Frank Moritsugu at the Japanese Canadian War Memorial in Stanley Park, on Remembrance Day, 2014. Photo credit: John Endo Greenaway.
As I write this, Remembrance Day is coming up, and as a Second World War veteran, I am reminded of the Canadian-Japanese contributions to the two world wars.
When I was growing up, the special day used to be known as Armistice Day after the ending of the Great War in 1918. And nisei like me eventually learned that many issei volunteers had fought for Canada in the European war.
Particularly, the war memorial in Vancouver’s Stanley Park commemorated the valiant efforts of issei soldiers in the First World War.
As I learned much later, 184 Canadian Japanese soldiers mainly from B.C. served in Canadian Army in Europe. Of them, 54 were killed in action during battles in France and Germany, while 118 others were wounded. Of the original 184 men, only 12 men escaped injury.
And six years after that war, the surviving veterans were finally given voting rights which other Japanese Canadians in anti-Asian B.C. did not have even if they were naturalized (i.e. had become citizen).
Then during the Second World War, Japanese Canadians in B.C. were not allowed to enlist in Canadian military, nor were Chinese Canadians. Japan’s entry on the enemy side in December 1941, and the bombing of Pearl Harbor, led to the mass expulsion from the West Coast in 1942 of the JCs, including the surviving WWI veterans, too.
Then, after this mistreatment which not only included taking away all our properties and sending us to work camps or family detention camps, in late 1944, the ban against the naturalized or Canadian-born JCs enlisting was lifted, much to Canadian politicians’ chagrin.
The British forces in Southeast Asia were in dire need for Japanese-language interpreters and translators. The army was looking to get usable information from a growing number of Japanese prisoners-of-war in Burma, Malaya, Indo-China, etc. In the British Empire as it existed then, Canada was the only country with a sizable number of persons of Japanese descent.
I was in St. Thomas, Ont., when my good friend, Roy Ito, who was at McMaster University, sent a letter saying, “Wow! Wow! We can join the Canadian Army!”
Our family had moved east after leaving the Tashme family camp in November of 1943, and I had left Kaslo in March 1944, where I had worked at The New Canadian for seven months after 16 months at a road camp near Revelstoke.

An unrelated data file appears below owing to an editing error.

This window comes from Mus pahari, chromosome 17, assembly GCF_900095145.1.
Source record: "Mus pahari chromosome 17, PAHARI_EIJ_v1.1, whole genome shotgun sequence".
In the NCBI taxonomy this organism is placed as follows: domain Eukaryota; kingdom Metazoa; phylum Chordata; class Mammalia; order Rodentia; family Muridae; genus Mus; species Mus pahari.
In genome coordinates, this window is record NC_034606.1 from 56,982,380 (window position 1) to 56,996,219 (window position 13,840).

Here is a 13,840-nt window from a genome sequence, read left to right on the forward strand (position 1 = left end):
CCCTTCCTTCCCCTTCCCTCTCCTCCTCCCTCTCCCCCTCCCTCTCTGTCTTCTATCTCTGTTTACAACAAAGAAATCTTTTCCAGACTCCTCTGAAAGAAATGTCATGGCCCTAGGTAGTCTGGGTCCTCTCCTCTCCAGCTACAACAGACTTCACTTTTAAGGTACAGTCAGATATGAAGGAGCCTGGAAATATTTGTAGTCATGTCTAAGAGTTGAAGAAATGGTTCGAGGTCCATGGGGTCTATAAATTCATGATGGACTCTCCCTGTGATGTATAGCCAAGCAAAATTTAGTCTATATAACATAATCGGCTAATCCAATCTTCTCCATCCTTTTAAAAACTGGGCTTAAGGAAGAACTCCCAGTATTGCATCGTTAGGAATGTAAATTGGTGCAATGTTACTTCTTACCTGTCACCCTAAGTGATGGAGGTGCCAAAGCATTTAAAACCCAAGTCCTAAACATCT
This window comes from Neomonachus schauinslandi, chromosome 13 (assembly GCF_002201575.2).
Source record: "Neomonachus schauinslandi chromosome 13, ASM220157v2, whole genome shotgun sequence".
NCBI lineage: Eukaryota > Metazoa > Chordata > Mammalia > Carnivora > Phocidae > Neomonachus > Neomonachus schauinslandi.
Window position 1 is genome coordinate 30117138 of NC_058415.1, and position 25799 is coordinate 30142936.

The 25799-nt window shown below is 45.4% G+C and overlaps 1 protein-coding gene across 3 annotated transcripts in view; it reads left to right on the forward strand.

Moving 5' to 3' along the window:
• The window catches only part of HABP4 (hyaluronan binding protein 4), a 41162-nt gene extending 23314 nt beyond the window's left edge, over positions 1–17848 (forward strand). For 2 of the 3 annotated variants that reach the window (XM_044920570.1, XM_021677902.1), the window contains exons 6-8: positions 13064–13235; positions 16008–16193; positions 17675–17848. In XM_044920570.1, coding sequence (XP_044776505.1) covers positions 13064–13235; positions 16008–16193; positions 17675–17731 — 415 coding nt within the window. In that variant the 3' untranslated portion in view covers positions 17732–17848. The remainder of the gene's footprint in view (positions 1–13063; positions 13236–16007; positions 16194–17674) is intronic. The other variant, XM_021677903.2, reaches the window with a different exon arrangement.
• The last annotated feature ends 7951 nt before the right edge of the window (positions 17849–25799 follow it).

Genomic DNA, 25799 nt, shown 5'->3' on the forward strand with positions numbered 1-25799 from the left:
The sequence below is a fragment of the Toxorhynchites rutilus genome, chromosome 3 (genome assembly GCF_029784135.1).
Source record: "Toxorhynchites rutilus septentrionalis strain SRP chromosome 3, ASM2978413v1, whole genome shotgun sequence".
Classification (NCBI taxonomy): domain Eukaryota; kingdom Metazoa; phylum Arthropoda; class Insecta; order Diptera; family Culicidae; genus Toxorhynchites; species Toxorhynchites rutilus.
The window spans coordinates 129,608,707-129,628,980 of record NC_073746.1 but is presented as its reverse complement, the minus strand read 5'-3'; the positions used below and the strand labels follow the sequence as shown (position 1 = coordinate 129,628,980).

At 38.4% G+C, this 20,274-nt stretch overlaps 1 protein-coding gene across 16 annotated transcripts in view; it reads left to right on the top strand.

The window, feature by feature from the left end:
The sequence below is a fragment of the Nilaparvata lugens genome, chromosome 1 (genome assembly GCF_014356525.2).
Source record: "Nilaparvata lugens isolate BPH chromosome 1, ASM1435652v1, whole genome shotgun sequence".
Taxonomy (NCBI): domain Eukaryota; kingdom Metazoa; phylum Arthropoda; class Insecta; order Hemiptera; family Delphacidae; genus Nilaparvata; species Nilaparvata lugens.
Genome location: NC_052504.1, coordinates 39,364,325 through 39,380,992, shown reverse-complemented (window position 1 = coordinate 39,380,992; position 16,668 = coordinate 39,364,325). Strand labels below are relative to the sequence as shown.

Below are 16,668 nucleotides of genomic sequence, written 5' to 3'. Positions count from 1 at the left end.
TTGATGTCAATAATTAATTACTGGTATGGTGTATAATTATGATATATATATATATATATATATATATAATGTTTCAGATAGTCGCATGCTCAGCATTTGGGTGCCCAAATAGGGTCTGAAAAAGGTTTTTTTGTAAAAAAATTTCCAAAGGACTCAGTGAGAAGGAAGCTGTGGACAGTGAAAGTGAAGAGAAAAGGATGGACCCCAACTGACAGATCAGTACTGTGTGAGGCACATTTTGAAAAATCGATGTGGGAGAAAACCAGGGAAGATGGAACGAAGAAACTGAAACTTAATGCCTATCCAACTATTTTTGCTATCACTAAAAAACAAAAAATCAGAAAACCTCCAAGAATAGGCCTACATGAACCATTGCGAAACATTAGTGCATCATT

I decided I would volunteer. Unsurprisingly my parents asked how could I volunteer after the way we had been treated by the Canadian government? (By the way, some reports about my joining have said it was against my father’s wishes).
But any accounts I have written mentioned that both my dad and mom came around to my way of thinking, which summed up as follows;
“We’re in Eastern Canada and trying to make a new start in our lives. Although the people in Ontario are not so against us the way people in B.C. were, some of them wonder what we did that was so bad we got kicked out of our native province. But if I join the army and can wear a uniform with Canada on the shoulders, like my hakujin high-school buddies have, then we’ll have a much better chance of being accepted out here—not only me, but my brothers and sisters as well as you, Dad and Mom.”
That discussion resulted in my parents wishing me well not only when I enlisted, but when I came home on embarkation leave because the group I belonged to was being rushed overseas to help the British forces in Southeast Asia.
And judging from what I learned about some of my nisei comrades, I was one of the fortunate ones. Several of those who also enlisted in Eastern Canada, whose parents were still back in a ghost-town camp, didn’t have the chance to convince their opposing parents otherwise. They had become Canadian soldiers despite such threats in reply letters such as, ‘you aren’t a member of our family anymore.’